Considered separately, MaKenna Merrell-Giles and MyKayla Skinner are great gymnasts.
Together, the two are the result of some sort of human chemistry experiment, combining to create huge results for the Utah Utes.
Would Merrell-Giles be the gymnast she is without Skinner? It’s doubtful. Would Skinner get the big scores she consistently earns without Merrell-Giles setting her up? Probably not.
One thing is certain though, their combination has been tremendously successful for the two gymnasts, as well as the Utes.
They will share the competition floor for the last time this week when the Utes compete in the NCAA Championships in Ft. Worth.
The Utes knew the quality of gymnasts they were getting when they recruited the two, but had no idea how they would come to push each other. They share the commonality of both being members of The Church of Jesus Christ of Latter-day Saints, but really didn’t know each other except for a few brief run-ins at competitions during their club days.
Now, three years later, they are arguably one of the strongest duos in collegiate gymnastics and one of the most uncommon too. Plenty of teams have more than one superstar, but what makes this pair unique is that Merrell-Giles not only accepts, but thrives in the role of being the setup for Skinner.
She isn’t just satisfied to do so, but takes it as a personal challenge to box the judges into a corner. If she can earn a 9.95, then how can the judges give Skinner anything less when she goes out and nails a routine with even more difficulty?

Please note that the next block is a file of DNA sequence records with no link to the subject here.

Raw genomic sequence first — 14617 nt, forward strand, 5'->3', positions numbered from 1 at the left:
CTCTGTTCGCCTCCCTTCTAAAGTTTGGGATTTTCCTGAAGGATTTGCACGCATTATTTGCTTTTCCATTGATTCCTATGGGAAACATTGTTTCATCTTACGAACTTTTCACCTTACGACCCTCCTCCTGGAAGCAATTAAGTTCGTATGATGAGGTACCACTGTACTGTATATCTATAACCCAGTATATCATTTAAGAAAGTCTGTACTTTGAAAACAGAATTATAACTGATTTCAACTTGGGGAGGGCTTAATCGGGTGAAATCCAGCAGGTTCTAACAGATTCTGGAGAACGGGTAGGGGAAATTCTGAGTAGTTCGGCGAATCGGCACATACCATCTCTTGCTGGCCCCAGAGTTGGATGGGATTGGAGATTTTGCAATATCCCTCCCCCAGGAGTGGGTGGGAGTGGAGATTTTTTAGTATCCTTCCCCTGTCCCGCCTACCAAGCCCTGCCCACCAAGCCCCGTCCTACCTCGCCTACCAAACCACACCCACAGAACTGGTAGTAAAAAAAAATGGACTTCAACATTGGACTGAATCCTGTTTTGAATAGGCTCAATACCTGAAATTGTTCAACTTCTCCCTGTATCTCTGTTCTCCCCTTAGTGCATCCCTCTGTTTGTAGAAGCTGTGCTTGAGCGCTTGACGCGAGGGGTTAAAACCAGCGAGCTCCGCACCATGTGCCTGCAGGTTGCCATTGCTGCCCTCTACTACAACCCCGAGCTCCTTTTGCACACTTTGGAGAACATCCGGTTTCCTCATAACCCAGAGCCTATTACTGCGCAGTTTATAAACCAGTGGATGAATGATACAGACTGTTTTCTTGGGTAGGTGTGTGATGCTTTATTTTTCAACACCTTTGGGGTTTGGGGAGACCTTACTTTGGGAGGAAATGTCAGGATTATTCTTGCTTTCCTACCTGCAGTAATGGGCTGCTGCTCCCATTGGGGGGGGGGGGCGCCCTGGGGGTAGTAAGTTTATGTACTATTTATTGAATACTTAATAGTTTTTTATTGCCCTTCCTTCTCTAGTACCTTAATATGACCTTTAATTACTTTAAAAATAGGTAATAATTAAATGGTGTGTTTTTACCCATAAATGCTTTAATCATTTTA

“It’s only going to make our team better,” Merrell-Giles said of the arrangement. “It’s not like she gets in the gym and gets more attention, we both put in the same amount of work and I know how hard she works.”
Merrell-Giles’ attitude toward the setup is so matter of fact, it is unusual, Utah coach Megan Marsden said.
“MaKenna is the unsung hero and she relishes the position,” Utah coach Megan Marsden said. “It’s a cool story that she takes so much pride in doing her part. She is a humble soul.”
NCAA GYMNASTICS CHAMPIONSHIPS
Friday-Saturday at the Fort Worth Convention Center
All times Mountain
(National qualifying scores included)
Session 1 (ESPN2), 1 p.m. • No. 2 UCLA (396.085), No. 3 LSU (395.31), No. 5 Utah (394.785), No. 6 Michigan (394.595)
Session 2 (ESPNU) 5 p.m. • No. 1 Oklahoma (396.59), No. 4 Denver (394.92), No. 7 Georgia (395.365), No. 8 Oregon State (393.525)
Top two teams from each session advance to the finals, 5 p.m. ESPNU
The Utes learned just how valuable it is to have the two go back-to-back when they were experimenting with the beam lineups and put Merrell-Giles earlier in the lineup. The chemistry didn’t work nearly as well and now the two go together on every event, except bars, where Missy Reinstadtler competes between them since her routine has the potential to earn slightly more than Merrell-Giles’ does.
The pairing is so unique that Marsden struggled to think of another duo the Utes have had, finally settling into a comparison of Missy Marlowe and Shelly Schaerrer, who starred for the Utes from 1989-92.